The one thing I never really bought with this book is how young the characters are meant to be. Ender is something like six when the book starts, twelve or thirteen when it ends. But for all that he is meant to be hyper-intelligent yadda yadda yadda, he never really seems like someone that young. The same is true of the other children at Battle School, who all come across as being at least late teens (in fairness, maybe they are? Ender is meant to be younger than they are).

One other thing I had heard about Card is that he is right-wing, or conservative, or whatever reactionary Americans call themselves these days. I was wondering whether this kind of mindset would infect his writing, but I did not see too much sign of it here. The book is ambivalent about the military, rather than revelling in a Heinlein-style Starship Troopers fascism. The book seems to be broadly against genocide and in favour of non-violent solutions to conflict situations, for all that it does not preach at us about the military people who turn Ender into a weapon of mass destruction. Maybe the one thing that puts the book on the not-liberal side of the map is how it treats religion: when the religious backgrounds of characters are mentioned, it is not to scoff at them or to have the usual SF thing of a religion just being a front for some kind of cynical and manipulative clergy.

*they are not actually sodomites.

**a name that could only have been conjured into being by someone called Orson Scott Card.

***Card was writing when the Internet barely existed and the World Wide Web had not yet been conjured into being.


An inuit panda production

3 comments:

Ray said...

Some people (eg. Nicholas) like the immediate sequels, Speaker for the Dead and Xenocide, but they didn't do much for me.
Ender's Game is a constant source of arguments in SF criticism, there's an interesting essay here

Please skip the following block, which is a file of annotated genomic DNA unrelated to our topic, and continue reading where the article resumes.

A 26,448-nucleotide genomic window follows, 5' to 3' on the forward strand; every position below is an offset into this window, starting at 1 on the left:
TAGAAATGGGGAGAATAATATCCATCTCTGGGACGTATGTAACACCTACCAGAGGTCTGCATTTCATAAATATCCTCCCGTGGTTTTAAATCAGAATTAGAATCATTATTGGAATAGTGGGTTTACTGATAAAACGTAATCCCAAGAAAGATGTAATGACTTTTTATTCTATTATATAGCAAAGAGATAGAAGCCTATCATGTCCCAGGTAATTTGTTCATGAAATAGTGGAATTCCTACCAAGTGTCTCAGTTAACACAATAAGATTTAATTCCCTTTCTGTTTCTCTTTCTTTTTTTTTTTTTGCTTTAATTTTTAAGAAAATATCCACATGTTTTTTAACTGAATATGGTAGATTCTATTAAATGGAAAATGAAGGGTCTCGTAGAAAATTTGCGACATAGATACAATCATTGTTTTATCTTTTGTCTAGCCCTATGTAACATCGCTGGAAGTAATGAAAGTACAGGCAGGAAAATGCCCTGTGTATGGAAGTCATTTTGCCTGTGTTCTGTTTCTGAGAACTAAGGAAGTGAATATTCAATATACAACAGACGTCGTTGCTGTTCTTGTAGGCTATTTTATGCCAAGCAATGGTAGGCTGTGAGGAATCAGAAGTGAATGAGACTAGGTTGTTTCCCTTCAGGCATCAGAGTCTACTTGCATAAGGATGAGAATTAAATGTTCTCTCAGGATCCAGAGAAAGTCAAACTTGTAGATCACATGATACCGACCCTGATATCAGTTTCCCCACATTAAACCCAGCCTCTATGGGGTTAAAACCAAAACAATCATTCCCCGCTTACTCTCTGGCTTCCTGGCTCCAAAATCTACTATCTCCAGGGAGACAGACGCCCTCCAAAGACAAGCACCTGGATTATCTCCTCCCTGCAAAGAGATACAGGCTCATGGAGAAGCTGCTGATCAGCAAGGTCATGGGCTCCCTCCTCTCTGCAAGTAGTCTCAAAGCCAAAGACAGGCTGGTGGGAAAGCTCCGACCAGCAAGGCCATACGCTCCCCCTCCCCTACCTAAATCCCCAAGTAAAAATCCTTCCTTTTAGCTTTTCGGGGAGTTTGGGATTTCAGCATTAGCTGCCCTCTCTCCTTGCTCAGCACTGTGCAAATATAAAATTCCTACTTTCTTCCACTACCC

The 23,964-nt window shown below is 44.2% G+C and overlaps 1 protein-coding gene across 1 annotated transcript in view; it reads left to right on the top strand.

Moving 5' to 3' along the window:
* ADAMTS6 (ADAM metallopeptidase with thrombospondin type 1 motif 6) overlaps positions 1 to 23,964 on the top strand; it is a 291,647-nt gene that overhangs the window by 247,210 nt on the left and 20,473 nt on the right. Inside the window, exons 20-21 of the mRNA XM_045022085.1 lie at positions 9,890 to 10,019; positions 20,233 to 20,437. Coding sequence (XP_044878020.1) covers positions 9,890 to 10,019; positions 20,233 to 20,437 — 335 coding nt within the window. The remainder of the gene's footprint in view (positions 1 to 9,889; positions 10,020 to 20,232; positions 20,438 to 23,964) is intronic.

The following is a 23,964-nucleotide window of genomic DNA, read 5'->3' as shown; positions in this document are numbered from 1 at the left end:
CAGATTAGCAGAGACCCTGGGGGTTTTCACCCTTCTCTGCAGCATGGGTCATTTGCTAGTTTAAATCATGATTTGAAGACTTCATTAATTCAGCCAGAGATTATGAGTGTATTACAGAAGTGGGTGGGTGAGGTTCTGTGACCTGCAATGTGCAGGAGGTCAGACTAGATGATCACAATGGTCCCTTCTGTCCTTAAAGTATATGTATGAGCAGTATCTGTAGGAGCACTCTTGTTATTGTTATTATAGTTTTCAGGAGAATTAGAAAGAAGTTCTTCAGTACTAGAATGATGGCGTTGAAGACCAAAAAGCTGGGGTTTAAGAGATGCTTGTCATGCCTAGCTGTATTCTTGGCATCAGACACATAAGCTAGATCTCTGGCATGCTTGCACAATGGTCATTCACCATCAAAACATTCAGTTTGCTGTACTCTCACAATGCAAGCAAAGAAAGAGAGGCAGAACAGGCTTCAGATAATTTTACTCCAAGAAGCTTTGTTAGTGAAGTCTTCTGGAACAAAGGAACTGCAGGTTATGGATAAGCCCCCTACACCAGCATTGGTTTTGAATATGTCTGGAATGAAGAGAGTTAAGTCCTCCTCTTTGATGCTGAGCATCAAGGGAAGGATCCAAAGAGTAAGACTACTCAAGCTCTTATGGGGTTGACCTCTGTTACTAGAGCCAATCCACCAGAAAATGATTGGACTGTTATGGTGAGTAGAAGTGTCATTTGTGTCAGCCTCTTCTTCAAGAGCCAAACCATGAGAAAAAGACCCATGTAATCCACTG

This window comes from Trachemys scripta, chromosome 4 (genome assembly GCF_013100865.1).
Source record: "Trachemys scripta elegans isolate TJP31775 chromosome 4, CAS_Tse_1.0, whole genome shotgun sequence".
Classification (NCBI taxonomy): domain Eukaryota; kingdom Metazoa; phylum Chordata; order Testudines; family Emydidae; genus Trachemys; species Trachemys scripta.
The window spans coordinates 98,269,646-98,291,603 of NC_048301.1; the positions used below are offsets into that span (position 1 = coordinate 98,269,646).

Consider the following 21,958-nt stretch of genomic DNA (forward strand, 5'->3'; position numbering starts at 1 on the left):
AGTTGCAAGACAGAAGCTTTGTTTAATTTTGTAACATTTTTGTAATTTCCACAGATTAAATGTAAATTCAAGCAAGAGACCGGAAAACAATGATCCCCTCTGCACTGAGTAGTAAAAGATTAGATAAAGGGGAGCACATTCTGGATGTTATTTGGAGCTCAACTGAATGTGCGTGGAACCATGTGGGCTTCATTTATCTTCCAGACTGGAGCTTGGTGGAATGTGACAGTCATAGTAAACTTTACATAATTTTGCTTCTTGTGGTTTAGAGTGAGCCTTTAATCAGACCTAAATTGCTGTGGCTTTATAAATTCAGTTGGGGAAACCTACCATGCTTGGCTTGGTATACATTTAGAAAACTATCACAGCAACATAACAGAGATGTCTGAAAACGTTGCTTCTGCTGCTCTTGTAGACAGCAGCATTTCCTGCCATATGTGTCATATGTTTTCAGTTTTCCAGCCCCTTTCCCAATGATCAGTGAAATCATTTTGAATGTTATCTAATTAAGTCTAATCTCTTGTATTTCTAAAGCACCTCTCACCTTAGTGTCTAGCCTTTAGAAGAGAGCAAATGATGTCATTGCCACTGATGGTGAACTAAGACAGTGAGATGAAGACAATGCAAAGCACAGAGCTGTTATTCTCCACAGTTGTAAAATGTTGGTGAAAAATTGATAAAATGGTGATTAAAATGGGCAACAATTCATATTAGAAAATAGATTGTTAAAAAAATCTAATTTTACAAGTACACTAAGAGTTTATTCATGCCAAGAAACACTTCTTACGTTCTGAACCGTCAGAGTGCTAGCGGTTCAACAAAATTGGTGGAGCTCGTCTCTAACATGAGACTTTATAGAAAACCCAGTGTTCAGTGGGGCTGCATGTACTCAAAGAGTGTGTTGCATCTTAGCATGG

http://www4.ncsu.edu/~tenshi/Killer_000.htm

William said...

I liked Speaker for the Dead too. Ender's Game bored me; the twist that the games were for real was obvious and wouldn't have been interesting even if it was better hidden, and the Federalist Letters bit was reasonably interesting but I don't remember it being tied in well dramatically to the rest of the book. I don't even remember the epilogue that clearly made such an impression on you -- maybe I'd tuned out by then.

I think the impact relies on a kind of sentimentalization of childhood, such that "he is thirteen years old and has committed genocide without knowing it" is supposed to carry a greater punch than "he has committed genocide without knowing it". In so far as it does carry that punch, it's a cheap trick and I don't think the book says anything particularly interesting about childhood to justify using it.

ian said...

Ray, interesting link, though I think yer man goes a bit overboard.

William (and Ray) - I think the way the book deals with childhood is a bit strange and unconvincing. Ender never really seems to be as young as the book paints him, even allowing for him being a child prodigy etc.. I suspect also that children that young are not capable of the kind of violent acts he is - not morally, but physically. I doubt that six year olds have the muscle strength to kill someone in the way he does towards the book's beginning.

The book's basic premise - that star fleet was launching an invasion of the bugger systems that had no chance of succeeding unless they could conjure up a military genius the like of which had never before been seen - is plainly insane.

So I am trying to think about why I liked this book. I think the battle school stuff - all the games and their escalating difficulty and so on - cracked along well. Maybe it's that, the Locke and Demosthenes stuff, and the end.

I don't think I will ever bother with the sequels, with the possible exception of Ender's Shadow (I like the idea of telling a story again from a minor character's point of view).